While Dropbox is the primary file sync solution for most of the LockerGnome team, it certainly isn’t the only solution out there. I first realized the potential for services like Dropbox while using the Live Mesh beta Microsoft launched several years ago. At that time, Live Mesh support for Mac OS X wasn’t there yet, which meant I couldn’t easily get files to all the places I wanted them. Dropbox further outpaced Live Mesh by supporting iPad, iPhone, and Android devices. Microsoft lags in this type of mobile device support. As Microsoft transitions Live Mesh out of beta, it’s being combined with Live Sync and replaced with Windows Live Mesh.
Having said that, Live Mesh and its usurper, Windows Live Mesh, are great products for what they do. With support for Windows 7, Windows Vista, Windows Server 2008, and Mac OS X version 10.5 or later, Windows Live Mesh meets the needs of many home computer users who simply want to access the files they need from anywhere. Windows Live Mesh works in a fashion similar to Dropbox, with folder monitoring on each of the computers in your mesh, where files are copied to the various computers so you can access them as you need them. You can share a file or folder with anyone through SkyDrive, the online component of Windows Live Mesh. I also like the ability to Live Mesh enable any folder, which is a better experience than having only one folder in the form of the Dropbox folder.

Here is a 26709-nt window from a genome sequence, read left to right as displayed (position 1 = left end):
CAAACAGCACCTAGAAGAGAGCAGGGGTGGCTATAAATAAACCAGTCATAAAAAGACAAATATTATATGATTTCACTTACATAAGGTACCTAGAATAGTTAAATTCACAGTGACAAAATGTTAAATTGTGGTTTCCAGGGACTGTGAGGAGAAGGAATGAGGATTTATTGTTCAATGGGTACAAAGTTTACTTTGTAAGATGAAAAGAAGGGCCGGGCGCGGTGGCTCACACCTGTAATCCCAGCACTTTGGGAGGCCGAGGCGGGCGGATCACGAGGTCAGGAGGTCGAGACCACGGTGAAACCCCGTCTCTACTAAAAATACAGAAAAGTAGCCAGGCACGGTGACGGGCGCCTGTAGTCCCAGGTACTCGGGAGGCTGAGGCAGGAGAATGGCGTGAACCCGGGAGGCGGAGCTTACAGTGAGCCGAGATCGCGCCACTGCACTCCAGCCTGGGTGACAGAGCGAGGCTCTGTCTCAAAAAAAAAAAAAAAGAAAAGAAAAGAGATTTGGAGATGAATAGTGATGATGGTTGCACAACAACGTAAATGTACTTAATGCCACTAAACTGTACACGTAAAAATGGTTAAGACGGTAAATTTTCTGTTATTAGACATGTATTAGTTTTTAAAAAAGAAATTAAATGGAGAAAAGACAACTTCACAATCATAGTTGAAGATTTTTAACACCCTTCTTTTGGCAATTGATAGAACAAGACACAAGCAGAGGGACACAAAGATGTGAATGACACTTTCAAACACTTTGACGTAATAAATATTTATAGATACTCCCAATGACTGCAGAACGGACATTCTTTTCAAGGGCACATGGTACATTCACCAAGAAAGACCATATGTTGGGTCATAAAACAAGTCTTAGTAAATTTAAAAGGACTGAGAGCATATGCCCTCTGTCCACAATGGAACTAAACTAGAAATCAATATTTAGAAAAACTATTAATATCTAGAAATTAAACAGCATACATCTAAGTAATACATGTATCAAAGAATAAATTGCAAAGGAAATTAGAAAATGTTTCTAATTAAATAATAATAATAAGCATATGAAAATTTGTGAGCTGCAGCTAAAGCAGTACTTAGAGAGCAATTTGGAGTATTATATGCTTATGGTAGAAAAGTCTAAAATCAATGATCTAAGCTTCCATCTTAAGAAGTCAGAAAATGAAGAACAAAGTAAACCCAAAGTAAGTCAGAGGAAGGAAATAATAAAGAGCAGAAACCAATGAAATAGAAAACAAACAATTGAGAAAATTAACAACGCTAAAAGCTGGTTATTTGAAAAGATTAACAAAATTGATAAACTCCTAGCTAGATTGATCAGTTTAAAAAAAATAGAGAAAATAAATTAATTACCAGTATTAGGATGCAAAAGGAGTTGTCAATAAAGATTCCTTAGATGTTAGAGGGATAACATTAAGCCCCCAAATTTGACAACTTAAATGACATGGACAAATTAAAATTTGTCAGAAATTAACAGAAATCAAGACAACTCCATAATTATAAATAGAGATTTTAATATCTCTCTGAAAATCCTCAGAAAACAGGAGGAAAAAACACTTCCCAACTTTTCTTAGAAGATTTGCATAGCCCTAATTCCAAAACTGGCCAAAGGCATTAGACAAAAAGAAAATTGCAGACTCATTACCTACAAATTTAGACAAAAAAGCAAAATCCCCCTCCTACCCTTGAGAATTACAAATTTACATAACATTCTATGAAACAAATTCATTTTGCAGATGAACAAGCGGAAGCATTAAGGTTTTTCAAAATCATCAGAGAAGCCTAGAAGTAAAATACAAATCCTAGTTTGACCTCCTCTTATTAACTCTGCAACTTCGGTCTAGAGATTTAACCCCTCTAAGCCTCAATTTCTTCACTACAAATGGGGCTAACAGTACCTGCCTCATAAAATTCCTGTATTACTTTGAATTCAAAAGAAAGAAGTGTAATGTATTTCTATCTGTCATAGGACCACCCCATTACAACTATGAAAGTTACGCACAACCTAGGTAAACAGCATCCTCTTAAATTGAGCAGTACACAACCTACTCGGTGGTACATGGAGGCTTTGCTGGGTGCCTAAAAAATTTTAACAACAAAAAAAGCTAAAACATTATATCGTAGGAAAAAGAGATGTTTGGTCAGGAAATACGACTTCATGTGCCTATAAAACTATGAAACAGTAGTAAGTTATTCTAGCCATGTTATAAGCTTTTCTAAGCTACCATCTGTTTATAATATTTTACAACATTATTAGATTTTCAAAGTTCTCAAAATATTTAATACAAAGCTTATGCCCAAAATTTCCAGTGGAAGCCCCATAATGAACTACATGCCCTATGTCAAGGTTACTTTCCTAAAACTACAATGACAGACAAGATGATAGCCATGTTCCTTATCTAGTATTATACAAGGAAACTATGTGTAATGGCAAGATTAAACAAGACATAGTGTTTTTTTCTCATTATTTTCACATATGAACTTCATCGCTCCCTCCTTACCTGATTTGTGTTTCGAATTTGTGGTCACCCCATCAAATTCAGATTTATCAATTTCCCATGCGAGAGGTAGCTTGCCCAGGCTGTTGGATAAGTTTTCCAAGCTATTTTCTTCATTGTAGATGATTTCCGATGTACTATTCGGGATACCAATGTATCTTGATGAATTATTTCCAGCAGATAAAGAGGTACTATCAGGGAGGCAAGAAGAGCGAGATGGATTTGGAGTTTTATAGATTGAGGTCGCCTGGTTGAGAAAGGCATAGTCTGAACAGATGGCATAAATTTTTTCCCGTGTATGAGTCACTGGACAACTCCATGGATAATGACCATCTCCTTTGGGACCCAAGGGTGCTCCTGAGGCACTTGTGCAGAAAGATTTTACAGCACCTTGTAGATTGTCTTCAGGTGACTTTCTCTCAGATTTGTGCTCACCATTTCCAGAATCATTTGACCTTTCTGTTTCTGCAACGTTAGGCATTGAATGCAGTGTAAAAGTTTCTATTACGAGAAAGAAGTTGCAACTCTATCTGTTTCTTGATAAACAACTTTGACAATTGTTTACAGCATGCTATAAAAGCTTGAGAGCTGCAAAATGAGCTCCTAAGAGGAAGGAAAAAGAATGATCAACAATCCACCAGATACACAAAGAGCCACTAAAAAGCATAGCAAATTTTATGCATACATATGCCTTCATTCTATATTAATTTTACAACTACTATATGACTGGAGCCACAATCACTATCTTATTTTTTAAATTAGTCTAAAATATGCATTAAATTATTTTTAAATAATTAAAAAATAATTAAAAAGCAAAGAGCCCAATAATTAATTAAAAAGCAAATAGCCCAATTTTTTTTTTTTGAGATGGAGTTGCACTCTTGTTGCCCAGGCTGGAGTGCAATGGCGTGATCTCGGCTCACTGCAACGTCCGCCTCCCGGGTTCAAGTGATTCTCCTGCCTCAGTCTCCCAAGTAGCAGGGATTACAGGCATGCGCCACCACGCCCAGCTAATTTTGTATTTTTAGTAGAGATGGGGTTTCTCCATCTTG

Possibly the biggest shortcoming of this whole project is the 5GB limitation of SkyDrive. Here again, I can get better performance from Dropbox, but the tradeoff is needing to use that one Dropbox folder as the primary folder. For my needs this works, but if you have a specific methodology of sorting your files, Windows Live Mesh allows you to keep your system.
Windows Live Mesh also competes with services like LogMeIn, allowing you to control a remote PC through the Web interface, but I don’t see that as a key feature because it isn’t cross-platform. I still contend Windows Live Mesh has inherited the vision of the Windows Briefcase that first appeared over 15 years ago, allowing you to sync files at home and work. Windows Live Mesh takes this a step further, allowing you to easily sync small files, like office documents and images, but falls short of being the complete solution for the mobile media worker like me with video files typically running in the 2GB range.
If you are currently using Live Mesh, be sure to transition to Windows Live Mesh or you will lose access to all your online synced files after March 31, 2011.